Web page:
I dream about bears.
I am not sure when bears entered my subconscious in such a strange and vivid way, but they did, and I think they may be here to stay. I dream about ferocious grizzlies and playful fat black bears. I dream about big white bears with paws the size of dinner plates and hollow hair that gleams creamy-yellow in the northern sun. In my dreams, I see cubs climbing trees and sliding over the ice. I sometimes think I can smell them in my sleep; I’ve been told they smell of pinesap and animal musk. Sweet, sticky, fresh, brutal.
Sometimes, out of the corner of my eye, I think I see a bear. I never see these phantom bears in the woods or in any landscape when I might meet an actual bear. Once, when I was very tired and working late at Maine magazine, I thought I saw a bear descending the stairs on all fours. Of course, it was just my co-worker, bending over to pick up something he had dropped. I shook my head clear of fuzz and fur, and went back to my computer screen.
I don’t know where this fixation comes from. I never liked bears, not particularly. I always felt kinship with hares and foxes, smaller animals that leap and scurry, not big lumbering things. I was never afraid of bears, either. Not like I’m afraid of heights (that terror is illogical and visceral, something that breaks my composure entirely, turning me into a quivering puddle of metallic fear and foul-smelling sweat).
I saw a video today of a polar bear cub dreaming. I wonder if it dreams of people. I hope not. I hope it dreams of calving glaciers and frigid ice floes, of the epic sounds of its northern homescape. I hope it dreams in a palette of blue and turquoise, deep rich indigo and startling mint green—the colors of frozen water and star-lit midnight.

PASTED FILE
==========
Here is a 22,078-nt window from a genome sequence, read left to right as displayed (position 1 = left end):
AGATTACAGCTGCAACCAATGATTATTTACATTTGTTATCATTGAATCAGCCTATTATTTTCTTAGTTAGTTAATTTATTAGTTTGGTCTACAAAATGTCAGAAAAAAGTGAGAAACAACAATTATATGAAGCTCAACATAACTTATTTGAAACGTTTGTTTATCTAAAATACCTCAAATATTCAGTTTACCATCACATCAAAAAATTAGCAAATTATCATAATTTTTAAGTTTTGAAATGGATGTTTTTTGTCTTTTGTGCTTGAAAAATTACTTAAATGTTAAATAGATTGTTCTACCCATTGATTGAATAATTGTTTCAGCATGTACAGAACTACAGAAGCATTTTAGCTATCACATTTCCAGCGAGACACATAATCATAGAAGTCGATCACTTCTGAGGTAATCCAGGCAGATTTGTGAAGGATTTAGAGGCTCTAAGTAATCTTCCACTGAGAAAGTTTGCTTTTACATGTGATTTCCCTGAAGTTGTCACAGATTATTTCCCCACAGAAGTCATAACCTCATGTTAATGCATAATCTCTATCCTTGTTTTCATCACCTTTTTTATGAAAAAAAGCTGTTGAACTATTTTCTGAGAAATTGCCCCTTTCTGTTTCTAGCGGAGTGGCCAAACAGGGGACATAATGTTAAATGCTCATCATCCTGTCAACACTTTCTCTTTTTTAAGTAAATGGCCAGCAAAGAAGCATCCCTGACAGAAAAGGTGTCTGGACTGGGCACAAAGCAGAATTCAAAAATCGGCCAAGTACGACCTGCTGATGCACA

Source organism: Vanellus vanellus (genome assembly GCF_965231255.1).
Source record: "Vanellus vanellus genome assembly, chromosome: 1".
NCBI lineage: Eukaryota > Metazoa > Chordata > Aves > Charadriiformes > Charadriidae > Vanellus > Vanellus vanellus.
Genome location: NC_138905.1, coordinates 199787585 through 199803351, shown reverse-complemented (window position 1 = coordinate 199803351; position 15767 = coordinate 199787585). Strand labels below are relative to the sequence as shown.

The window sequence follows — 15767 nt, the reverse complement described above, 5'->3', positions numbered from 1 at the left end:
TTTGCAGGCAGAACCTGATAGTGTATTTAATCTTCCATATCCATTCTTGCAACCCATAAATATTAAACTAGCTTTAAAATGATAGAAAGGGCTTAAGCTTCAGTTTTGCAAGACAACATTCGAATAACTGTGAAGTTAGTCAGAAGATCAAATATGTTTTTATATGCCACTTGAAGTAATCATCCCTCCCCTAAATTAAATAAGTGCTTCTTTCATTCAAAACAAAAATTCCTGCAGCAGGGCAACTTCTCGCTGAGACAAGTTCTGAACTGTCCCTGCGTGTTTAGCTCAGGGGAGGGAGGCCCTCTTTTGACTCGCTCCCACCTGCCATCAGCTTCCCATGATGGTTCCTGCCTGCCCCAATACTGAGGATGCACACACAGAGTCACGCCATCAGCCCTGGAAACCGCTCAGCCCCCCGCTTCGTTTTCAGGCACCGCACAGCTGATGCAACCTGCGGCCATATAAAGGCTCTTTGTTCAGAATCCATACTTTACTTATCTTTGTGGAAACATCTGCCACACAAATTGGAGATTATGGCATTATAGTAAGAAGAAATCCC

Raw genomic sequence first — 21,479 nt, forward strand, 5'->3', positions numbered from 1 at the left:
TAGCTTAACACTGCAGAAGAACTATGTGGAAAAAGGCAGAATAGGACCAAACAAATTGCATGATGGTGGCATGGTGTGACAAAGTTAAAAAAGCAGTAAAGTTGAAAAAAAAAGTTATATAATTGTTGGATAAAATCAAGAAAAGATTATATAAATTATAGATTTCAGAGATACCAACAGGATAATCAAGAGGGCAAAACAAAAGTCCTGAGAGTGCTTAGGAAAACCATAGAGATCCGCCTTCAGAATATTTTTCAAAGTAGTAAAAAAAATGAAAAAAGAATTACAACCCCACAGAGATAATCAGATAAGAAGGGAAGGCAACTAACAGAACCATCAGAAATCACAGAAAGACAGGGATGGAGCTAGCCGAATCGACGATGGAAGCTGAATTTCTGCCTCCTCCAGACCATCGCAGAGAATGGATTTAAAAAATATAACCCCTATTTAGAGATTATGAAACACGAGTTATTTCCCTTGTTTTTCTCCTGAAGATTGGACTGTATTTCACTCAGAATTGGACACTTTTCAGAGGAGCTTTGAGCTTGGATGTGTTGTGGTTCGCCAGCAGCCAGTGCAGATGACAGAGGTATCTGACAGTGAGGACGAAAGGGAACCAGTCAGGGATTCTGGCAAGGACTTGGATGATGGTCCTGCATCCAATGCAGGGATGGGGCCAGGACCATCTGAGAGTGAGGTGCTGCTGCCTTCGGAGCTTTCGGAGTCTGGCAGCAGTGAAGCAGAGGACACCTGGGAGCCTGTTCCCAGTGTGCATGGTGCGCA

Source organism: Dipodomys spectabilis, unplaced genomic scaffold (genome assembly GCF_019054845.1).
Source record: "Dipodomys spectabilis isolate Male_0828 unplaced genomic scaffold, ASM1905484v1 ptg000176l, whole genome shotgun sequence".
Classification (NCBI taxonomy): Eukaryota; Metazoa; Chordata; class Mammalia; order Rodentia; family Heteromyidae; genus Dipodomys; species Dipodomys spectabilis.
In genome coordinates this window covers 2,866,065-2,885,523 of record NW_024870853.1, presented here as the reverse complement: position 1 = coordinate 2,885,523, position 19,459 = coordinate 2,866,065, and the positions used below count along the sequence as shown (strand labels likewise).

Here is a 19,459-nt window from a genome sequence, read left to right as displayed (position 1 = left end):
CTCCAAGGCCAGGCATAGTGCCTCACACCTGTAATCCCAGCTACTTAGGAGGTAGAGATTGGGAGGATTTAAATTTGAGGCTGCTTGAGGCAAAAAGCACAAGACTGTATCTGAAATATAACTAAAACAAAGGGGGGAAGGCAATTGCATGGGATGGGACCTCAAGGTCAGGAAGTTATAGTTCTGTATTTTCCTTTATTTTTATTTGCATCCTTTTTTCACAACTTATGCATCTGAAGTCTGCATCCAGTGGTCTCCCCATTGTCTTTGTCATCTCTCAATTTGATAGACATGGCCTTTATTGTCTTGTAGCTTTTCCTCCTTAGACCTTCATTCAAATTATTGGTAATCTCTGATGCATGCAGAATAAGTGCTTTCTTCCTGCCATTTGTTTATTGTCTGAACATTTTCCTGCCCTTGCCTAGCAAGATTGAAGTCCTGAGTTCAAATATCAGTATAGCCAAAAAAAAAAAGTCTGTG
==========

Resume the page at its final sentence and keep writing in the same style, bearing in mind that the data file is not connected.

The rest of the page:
I am reading a most excellent book right now: Arctic Dreams by Barry Lopez. Never have I found an author whose career I desire as much as I want his. He makes nonfiction feel as pleasurable as fiction (and that is NOT an easy task). Someday, when I’m old and grey and going over my body of work, I want it to feel like his—varied, complex, focused on nature and the natural world, brave, smart, poetic. Here’s just a tiny sample of the wisdom and beauty that flows throughout Arctic Dreams:
How is one to live a moral and compassionate existence when one is fully aware of the blood, the horror inherent in life, when one finds darkness not only in one’s culture but within oneself? If there is a stage at which an individual life becomes truly adult, it must be when one grasps the irony in its unfolding and accepts responsibility for a life lived in the midst of such paradox. One must live in the middle of contradiction, because if all contradiction were eliminated at once life would collapse. There are simply no answers to some of the great pressing questions. You continue to live them out, making your life a worthy expression of leaning into the light.
Dreaming of bears and leaning into the light—one is my reality, the other, my goal. Not a bad place to be, for now.
Image: Sculpture by artist Ellen Jewett who makes “natural history surrealist sculpture.” See more here.